The One Thing You Should Know


Prompt: Students were asked to design a flipped lesson and then write a blog post that showcases their flipped lesson and reaction to designing it.

For my unit that I will teach in student teaching, I am covering World War One. As I was designing this unit I wanted to think of interesting ways to present the information to students. My cooperating teaching uses a loose flipped classroom model anyway; the students do the reading for homework (they have two days since we are on a block schedule) and then we have discussions, or activities, in class.

For this unit I have probably over done it on the readings; I wanted to give them a broad understanding of things that were happening during the war and a chance to read the primary sources to figure out their own opinion of what happened. This is how I started the unit, in the middle we are taking a look at various historians perspectives on the war to give the students a broad scope and help to shape their ideas.

I’m hoping that by giving them the primary sources first and allowing for deep analysis in class, they will better be able to judge the historical accounts and take what they need out of them for their final paper of the unit.

At the tail end of the unit, we will be discussing the consequences of the war and the lasting effects. That’s where a flipped lesson comes in The One Thing You Should Know About WWI.

one thing about wwi

I picked yet another historians perspective on the entirety of the war, but in video form with the use of other visual media to make their points. It’s from the History Channel and it’s entitled “The one thing you should know about WWI”, similar to this post. Following the video there is a short (and easy) quiz and a discussion. As far as their homework goes this is easy.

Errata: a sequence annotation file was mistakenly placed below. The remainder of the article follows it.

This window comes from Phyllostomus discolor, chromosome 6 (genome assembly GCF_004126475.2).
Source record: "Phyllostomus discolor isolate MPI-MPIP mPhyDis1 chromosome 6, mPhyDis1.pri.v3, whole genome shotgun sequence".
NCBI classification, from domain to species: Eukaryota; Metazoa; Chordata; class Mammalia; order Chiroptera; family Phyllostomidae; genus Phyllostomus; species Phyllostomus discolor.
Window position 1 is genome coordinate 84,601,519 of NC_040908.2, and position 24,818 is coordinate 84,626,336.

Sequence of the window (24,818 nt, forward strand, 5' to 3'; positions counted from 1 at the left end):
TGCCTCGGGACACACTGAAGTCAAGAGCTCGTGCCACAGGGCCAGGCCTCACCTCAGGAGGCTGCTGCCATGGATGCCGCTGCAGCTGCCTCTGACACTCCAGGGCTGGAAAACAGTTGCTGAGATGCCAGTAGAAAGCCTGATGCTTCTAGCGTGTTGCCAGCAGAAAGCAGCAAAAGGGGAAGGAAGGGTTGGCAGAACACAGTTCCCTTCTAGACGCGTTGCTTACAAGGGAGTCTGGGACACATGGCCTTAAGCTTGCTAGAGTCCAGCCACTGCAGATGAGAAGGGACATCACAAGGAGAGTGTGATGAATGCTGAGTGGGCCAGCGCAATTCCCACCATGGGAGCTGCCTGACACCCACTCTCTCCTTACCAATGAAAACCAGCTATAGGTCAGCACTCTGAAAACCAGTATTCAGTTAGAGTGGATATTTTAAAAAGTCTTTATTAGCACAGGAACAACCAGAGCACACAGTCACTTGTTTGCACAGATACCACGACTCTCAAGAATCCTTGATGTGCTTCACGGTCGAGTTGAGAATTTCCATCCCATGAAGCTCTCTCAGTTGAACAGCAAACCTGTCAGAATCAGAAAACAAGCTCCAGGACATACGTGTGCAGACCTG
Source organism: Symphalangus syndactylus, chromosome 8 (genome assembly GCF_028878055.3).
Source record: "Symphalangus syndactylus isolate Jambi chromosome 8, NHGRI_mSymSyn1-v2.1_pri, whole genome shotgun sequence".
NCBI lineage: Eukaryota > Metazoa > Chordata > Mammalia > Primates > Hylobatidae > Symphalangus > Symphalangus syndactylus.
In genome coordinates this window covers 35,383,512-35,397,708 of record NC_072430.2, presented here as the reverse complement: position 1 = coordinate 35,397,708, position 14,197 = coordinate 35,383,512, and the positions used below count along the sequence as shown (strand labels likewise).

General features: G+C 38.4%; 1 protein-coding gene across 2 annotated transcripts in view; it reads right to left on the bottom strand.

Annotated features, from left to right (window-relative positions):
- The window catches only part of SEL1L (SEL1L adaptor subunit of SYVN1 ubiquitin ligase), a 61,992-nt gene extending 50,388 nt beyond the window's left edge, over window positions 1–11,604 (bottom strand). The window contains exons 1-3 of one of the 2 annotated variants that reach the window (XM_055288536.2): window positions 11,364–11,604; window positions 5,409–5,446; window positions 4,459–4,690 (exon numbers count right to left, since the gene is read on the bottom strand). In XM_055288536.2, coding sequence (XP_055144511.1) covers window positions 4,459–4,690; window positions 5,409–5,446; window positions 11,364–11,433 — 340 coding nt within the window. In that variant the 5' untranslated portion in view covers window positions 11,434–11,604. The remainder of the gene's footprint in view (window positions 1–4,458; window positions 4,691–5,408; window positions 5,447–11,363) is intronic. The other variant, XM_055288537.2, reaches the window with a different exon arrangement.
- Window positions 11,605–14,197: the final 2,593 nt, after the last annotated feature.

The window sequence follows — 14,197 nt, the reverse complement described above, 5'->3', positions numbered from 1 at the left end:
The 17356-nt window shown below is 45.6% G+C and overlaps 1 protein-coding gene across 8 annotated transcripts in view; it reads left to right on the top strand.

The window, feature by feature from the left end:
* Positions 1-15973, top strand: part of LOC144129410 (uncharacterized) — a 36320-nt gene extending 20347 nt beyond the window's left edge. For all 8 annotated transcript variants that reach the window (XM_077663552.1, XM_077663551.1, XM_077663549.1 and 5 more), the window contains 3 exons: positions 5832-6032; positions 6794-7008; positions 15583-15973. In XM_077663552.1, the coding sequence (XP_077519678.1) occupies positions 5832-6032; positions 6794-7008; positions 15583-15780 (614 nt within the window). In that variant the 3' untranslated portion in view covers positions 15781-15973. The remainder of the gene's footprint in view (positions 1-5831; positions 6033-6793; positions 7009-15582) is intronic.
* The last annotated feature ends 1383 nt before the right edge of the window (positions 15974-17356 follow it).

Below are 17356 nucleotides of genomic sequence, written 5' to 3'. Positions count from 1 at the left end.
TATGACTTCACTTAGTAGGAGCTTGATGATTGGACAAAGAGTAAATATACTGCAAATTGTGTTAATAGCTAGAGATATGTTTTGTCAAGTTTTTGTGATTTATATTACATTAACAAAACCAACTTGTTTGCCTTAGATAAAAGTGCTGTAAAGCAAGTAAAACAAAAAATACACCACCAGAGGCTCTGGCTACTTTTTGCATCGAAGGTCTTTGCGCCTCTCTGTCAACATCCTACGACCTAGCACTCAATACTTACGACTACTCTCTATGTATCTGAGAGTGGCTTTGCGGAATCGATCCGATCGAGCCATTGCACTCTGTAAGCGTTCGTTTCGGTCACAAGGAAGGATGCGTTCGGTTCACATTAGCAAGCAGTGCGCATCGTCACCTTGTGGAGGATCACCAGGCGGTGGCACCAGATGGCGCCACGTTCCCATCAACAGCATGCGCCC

The next day in class we will be working on an in-class group presentation about preventing this history from repeating itself. I will preface the class with some modern examples of similar actions or conflicts; the students are supposed to be keeping up on current events. And then they will divide into groups to create a sticky-poster about what lessons from WWI modern politicians should keep in mind as they govern their nations.

As an aside, designing the lesson on TEDEd was incredibly easy and, as a peer pointed out, very supportive. There are lots of options as to what to include with the video lesson whether that is a quiz or a discussion or an area to include further links. You can add a lot of depth to the lesson, if one so chose.

Source: Library of Congress
Title: Will you have a part in victory?
Creator:James Montgomery Flagg
Year: 1918
(Picture is link to source)

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